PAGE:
Rob Newman

The enigma of lesson plans

Why do teachers hate them?


Why is it that schools have to fight the teachers to get them to do their lesson plans on time, or even do them at all? Let's face it; lesson plans are part and parcel of a teacher's work load. So, let's look at what a lesson plan is and why it is so important:

First and foremost a lesson plan is a tool. A tool that helps teachers organise their lessons so that the students can learn in a methodical and well structured way. It is also a tool for the school administration to let them know what you are doing in the classroom. Let's be honest, the school pays your wages, no matter how pitiful they may be, so they have a right to know you are doing your job correctly. In Thailand the Education Ministry also want to see what you, the teacher, are teaching the poor unsuspecting students. Yes I know the argument that nobody ever looks at them, but that isn't your problem, it's the schools.

The students are the ones that benefit most from a well prepared lesson plan. By the teacher preparing a lesson plan, the teacher is organizing their thoughts and ideas along with a coherent follow on from previous lessons. By following on and building from previously taught subjects the teacher is allowing the students the opportunity to review items that may not be clear in their mind, and put in place the necessary building blocks for language acquisition. Lesson plans also really do help the teacher, especially the teacher who has had no formal teaching training.

It's strange, teachers who are qualified teachers in their own country don't normally have a problem with making their plans, it is the teachers who come from a business background object the most . Strange that isn't it. You would think it likely that people who come from a business background would see the benefits of planning ahead, or am I being naive?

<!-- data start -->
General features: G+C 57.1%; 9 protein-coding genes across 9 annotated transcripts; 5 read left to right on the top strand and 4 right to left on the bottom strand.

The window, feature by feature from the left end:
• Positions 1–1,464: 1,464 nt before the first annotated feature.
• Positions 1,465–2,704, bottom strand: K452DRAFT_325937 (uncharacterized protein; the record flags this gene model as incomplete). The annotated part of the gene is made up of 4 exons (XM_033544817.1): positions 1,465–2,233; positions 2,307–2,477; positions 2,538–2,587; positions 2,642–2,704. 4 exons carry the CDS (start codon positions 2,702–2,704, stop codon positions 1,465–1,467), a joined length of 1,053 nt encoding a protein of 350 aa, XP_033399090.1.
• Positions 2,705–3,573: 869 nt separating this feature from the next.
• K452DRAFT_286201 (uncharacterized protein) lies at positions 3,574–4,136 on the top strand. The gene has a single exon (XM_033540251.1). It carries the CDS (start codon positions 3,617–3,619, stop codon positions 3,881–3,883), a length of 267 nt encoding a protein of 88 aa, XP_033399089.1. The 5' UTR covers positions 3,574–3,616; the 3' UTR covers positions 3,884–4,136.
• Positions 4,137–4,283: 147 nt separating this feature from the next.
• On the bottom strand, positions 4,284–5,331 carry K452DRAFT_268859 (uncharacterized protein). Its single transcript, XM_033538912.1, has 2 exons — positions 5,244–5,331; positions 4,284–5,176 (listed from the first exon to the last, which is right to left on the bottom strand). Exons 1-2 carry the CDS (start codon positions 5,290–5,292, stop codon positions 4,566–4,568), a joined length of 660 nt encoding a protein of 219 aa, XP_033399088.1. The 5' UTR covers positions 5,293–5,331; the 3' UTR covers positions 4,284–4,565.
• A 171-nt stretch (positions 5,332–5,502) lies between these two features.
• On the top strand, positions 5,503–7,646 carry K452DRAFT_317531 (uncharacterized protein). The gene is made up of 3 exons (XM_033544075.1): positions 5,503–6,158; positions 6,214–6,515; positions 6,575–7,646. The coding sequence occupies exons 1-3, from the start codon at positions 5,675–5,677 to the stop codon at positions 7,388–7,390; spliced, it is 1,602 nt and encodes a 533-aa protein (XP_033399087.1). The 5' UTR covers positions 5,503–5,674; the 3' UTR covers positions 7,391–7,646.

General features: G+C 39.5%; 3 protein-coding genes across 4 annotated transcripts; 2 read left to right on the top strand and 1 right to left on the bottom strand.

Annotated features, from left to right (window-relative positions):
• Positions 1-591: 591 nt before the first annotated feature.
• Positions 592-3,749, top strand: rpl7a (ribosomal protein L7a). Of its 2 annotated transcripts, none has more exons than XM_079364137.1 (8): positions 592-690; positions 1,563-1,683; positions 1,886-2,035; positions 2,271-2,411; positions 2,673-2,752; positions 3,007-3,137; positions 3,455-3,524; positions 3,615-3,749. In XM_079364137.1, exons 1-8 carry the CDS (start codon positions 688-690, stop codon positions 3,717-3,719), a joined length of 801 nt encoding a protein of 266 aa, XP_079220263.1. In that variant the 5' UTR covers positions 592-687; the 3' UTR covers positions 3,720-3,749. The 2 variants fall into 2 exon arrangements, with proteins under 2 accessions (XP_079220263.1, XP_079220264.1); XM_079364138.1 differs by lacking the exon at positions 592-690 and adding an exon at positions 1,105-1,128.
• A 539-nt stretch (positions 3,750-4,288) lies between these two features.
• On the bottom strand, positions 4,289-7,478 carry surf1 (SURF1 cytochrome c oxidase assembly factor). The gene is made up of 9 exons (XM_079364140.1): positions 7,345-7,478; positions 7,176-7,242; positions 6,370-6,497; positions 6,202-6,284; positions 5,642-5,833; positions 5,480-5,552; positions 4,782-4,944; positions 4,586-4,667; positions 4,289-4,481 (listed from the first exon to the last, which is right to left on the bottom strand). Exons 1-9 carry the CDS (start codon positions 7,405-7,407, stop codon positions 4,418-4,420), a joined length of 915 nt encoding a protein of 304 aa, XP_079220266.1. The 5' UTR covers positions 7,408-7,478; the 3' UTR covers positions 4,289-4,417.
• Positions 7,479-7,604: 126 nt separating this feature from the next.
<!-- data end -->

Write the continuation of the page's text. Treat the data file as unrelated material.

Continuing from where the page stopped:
Why should the teacher have to plan their own lesson? Don't lesson plans come with a well designed syllabus or curriculum? Come on! Who knows the students better, you the teacher who sees the students all the time, or someone in an ivory tower who never sees a student? As a teacher you need to be flexible, if something you planned isn't working, change it. With a ready made lesson plan you can't change anything. You just have to keep fighting your way through the lesson. You don't do anybody any favours. With your own plan, you can change things on the spot, help those that need help, and rearrange topics into an order that the students can learn from. One thing I have learnt is: Every teacher teaches in a different manner.

Schools also want lesson plans in advance so that if you are absent, the teacher taking your classes knows what you have been doing, and can either continue where you left off or recap. You say you won't be absent, with the food in Thailand, you can never be sure.

We all know that once you do your lesson plans, nobody ever looks at them, but that isn't your concern. If the school asks you to do something that is in line with the real work of teaching, are giving you the time to do it, and are paying you a salary, why do you have a problem doing it? According to the schools, the ministry of education does sometimes pick on a school and go through everything with a fine toothed comb. The school never knows when or if it will happen. What they do know is if things aren't up to scratch they get jumped on.

There are thousands of lesson plans on loads of websites that can be adapted to suit any lesson. Try looking at the following websites for help:
http://www.eltweb.com/liason/index.html
http://sitesforteachers.com/index.html
http://iteslj.org/Lessons/
http://www.csun.edu/~vceed002/index.html

There are more, many more, but these area few of my favourites.

Happy planning.

P.S. Anybody who has ever worked with me will find this article ironic, as I am one of the worst lesson plan writers ever.




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